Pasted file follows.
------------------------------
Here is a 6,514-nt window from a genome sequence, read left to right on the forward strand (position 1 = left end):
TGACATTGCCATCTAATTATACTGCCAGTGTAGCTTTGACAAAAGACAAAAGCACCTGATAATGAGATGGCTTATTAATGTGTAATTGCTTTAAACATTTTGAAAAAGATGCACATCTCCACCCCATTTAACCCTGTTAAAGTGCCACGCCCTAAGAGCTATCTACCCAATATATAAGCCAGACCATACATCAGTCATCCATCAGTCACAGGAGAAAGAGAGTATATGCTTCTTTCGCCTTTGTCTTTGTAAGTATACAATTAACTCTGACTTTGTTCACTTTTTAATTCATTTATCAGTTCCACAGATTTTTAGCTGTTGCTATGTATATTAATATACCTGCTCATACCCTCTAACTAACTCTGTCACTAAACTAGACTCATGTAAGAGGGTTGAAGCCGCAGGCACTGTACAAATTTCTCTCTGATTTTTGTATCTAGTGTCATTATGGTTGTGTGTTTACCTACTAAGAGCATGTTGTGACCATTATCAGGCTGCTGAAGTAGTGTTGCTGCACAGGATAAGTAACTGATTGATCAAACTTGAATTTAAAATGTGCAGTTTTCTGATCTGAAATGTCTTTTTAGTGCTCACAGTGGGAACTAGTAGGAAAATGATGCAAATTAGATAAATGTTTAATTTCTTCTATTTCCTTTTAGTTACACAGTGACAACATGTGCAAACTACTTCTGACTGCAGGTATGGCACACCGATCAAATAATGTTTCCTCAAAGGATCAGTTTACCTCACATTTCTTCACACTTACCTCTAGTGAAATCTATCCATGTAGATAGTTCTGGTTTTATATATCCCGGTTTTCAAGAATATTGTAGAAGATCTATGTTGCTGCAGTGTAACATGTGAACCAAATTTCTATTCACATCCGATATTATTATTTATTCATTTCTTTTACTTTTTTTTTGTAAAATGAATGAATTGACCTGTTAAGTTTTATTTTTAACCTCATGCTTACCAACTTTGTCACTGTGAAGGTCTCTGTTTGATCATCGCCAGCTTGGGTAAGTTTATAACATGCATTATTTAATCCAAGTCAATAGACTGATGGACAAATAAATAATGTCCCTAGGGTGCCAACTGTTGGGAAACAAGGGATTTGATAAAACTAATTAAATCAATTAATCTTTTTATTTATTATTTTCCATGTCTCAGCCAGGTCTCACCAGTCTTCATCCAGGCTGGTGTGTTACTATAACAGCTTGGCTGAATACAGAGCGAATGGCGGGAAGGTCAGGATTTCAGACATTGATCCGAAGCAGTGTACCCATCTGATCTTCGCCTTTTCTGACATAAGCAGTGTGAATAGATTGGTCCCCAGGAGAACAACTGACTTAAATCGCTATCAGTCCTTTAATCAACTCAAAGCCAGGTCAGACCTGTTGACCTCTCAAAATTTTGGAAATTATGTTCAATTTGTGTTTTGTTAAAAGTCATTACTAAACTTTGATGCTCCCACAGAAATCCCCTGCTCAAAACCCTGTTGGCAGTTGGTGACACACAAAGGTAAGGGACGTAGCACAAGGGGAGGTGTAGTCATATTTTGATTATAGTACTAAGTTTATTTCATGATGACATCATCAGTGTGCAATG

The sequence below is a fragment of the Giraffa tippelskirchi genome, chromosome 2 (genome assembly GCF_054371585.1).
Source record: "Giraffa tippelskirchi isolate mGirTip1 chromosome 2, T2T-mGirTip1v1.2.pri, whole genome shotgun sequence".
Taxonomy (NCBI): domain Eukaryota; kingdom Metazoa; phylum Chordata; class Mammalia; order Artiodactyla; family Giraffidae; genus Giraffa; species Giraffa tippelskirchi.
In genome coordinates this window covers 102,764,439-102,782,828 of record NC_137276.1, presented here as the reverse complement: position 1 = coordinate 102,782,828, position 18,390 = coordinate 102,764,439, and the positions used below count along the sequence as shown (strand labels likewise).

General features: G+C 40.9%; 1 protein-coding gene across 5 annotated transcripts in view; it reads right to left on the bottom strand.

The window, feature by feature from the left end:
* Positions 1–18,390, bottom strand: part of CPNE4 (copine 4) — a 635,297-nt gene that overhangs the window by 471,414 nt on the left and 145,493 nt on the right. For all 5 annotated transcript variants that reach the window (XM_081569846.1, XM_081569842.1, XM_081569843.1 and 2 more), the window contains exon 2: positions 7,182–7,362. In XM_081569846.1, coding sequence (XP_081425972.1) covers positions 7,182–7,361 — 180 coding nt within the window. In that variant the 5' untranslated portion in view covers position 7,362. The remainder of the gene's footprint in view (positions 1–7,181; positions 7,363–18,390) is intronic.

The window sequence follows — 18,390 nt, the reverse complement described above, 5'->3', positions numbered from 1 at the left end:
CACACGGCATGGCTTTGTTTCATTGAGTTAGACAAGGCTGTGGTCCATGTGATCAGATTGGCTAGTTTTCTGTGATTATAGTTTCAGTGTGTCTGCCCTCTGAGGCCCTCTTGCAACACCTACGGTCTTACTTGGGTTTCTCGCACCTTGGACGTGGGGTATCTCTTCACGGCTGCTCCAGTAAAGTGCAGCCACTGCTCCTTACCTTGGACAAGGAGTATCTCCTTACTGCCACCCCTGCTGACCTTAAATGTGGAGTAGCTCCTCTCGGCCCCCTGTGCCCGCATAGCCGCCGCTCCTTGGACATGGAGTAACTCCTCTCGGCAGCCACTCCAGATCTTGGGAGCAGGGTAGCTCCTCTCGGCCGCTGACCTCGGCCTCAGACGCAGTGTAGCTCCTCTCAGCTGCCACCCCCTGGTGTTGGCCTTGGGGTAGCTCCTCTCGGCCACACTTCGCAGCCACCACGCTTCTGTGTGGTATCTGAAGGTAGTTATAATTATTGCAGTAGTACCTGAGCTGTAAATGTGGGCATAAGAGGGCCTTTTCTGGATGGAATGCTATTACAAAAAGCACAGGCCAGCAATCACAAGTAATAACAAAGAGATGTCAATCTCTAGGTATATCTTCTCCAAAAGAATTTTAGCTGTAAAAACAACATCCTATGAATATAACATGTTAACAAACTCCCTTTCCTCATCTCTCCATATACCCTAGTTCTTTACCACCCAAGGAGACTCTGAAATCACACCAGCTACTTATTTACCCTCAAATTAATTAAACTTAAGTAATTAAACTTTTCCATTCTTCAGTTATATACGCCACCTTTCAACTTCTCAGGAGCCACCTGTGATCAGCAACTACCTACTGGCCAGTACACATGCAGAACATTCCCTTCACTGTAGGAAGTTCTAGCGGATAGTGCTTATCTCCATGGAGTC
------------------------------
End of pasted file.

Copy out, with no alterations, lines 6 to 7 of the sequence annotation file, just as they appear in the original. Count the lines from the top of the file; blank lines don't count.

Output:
In genome coordinates this window covers 102,764,439-102,782,828 of record NC_137276.1, presented here as the reverse complement: position 1 = coordinate 102,782,828, position 18,390 = coordinate 102,764,439, and the positions used below count along the sequence as shown (strand labels likewise).

General features: G+C 40.9%; 1 protein-coding gene across 5 annotated transcripts in view; it reads right to left on the bottom strand.